When scholars of the future write the history of climate change, they may look to early 2008 as a pivotal moment. Al Gore's film An Inconvenient Truth was bringing the science to the masses. The economist Nicholas Stern had made the financial case for tackling the problem sooner rather than later. And the Intergovernmental Panel on Climate Change had just issued its most unequivocal report yet on the link between human activity and climatic change.
The scientific and economic cases were made. Surely with all those facts on the table, soaring public interest and ambitious political action were inevitable?
The exact opposite happened. Fast-forward to today, with the release of the IPCC's latest report on the state of climate science, and it is clear that public concern and political enthusiasm have not kept up with the science. Apathy, lack of interest, and even outright denial are more widespread than they were in 2008.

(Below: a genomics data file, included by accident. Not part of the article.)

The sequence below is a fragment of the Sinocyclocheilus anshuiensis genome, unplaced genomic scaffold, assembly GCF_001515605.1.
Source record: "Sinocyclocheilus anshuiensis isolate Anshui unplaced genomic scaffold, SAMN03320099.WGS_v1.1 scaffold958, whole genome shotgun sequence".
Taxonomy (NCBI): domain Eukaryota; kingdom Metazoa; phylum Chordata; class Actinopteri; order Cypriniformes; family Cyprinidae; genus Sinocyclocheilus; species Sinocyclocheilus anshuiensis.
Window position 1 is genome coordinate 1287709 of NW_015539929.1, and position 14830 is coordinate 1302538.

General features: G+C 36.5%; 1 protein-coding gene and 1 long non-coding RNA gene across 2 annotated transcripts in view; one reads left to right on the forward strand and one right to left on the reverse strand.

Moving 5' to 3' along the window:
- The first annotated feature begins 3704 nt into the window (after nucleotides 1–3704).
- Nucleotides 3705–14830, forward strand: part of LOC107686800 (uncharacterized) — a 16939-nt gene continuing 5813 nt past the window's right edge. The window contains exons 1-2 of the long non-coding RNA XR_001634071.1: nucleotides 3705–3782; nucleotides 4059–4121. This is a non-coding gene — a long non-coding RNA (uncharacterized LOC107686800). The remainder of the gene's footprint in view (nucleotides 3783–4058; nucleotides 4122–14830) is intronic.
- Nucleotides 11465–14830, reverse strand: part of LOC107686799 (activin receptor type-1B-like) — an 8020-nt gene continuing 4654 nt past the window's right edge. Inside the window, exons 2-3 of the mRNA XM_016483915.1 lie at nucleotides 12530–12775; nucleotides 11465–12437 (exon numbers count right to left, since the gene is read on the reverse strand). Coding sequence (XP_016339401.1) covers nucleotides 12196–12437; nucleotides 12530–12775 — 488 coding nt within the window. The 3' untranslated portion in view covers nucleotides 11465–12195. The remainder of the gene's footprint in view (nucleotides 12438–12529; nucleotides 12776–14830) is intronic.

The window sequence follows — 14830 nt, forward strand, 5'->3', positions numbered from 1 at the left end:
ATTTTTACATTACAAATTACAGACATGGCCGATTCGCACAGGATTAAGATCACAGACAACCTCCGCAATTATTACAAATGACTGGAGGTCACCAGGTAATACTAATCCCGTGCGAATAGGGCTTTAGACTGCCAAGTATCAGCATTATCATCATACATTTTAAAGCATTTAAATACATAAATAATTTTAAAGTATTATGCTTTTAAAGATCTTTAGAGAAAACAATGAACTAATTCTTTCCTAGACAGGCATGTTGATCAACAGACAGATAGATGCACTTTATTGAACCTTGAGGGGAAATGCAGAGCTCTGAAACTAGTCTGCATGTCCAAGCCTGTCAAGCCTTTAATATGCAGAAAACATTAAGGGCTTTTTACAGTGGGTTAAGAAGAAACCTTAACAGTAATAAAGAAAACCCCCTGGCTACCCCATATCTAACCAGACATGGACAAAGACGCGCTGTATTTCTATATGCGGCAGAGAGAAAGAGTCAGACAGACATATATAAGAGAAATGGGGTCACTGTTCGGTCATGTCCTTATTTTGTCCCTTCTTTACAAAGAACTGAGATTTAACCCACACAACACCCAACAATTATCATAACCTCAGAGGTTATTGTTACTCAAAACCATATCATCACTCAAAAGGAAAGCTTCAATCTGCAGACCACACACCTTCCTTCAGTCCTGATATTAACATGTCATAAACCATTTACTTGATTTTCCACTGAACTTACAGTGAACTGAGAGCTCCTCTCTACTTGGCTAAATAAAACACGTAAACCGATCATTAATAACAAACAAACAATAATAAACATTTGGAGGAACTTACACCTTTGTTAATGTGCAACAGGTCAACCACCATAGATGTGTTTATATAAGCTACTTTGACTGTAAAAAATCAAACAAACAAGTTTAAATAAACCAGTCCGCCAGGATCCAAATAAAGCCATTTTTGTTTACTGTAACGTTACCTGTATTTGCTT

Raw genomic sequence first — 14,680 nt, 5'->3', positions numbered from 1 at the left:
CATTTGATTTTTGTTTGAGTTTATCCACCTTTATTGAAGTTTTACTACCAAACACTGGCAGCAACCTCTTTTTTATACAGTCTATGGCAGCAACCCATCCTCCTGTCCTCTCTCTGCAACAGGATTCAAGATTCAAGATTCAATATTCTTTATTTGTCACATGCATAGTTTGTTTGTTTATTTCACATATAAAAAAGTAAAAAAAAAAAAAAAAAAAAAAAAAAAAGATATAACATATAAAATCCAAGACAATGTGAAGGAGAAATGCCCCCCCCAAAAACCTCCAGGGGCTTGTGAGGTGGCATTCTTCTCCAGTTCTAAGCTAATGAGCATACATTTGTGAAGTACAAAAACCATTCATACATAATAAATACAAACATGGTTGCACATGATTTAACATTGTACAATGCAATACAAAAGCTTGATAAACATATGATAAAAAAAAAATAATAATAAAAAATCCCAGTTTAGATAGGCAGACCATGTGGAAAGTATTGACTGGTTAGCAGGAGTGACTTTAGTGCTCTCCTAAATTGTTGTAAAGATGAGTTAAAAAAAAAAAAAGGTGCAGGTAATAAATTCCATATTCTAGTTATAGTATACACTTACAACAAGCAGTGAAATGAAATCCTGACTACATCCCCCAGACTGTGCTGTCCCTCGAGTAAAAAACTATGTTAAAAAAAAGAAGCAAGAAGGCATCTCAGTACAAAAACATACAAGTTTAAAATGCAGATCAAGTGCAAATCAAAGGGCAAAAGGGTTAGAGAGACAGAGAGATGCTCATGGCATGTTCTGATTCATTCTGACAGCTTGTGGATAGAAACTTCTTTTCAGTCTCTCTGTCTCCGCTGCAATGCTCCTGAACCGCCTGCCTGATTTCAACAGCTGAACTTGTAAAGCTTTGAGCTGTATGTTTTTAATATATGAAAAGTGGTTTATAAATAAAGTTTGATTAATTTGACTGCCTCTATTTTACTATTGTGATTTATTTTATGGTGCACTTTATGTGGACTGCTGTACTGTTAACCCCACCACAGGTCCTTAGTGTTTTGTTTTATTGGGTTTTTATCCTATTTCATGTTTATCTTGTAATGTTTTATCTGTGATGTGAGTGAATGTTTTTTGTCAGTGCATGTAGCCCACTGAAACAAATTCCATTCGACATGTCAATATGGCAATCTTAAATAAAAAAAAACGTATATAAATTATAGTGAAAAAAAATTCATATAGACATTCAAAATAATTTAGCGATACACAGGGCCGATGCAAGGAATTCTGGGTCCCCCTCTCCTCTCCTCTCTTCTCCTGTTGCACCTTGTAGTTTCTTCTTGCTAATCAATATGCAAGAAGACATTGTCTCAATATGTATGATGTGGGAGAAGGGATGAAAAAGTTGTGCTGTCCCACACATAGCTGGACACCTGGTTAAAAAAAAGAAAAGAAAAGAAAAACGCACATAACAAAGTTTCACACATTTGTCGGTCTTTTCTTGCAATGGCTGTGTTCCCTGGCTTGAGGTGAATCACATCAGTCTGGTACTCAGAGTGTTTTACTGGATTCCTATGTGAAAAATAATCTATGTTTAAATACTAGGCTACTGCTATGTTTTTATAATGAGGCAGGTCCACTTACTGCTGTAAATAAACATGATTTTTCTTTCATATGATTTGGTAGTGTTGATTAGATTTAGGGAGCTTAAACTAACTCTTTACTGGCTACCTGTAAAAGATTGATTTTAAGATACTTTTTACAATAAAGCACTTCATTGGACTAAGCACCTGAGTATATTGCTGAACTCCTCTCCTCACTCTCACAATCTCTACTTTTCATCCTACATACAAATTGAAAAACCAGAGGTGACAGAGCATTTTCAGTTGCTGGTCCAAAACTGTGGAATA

How did the rational arguments of science and economics fail to win the day? There are many reasons, but an important one concerns human nature.
Through a growing body of psychological research, we know that scaring or shaming people into sustainable behavior is likely to backfire. We know that it is difficult to overcome the psychological distance between the concept of climate change—not here, not now—and people's everyday lives. We know that beliefs about the climate are influenced by extreme and even daily weather.
One of the most striking findings is that concern about climate change is not only, or even mostly, a product of how much people know about science. Increased knowledge tends to harden existing opinions.
These findings and many more are increasingly available to campaigners and science communicators, but it is not clear that lessons are being learned. In particular there is a great deal of resistance toward the idea that communicating climate change requires more than explaining the science.
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Via Chuck Sherwood, Senior Associate, TeleDimensions, Inc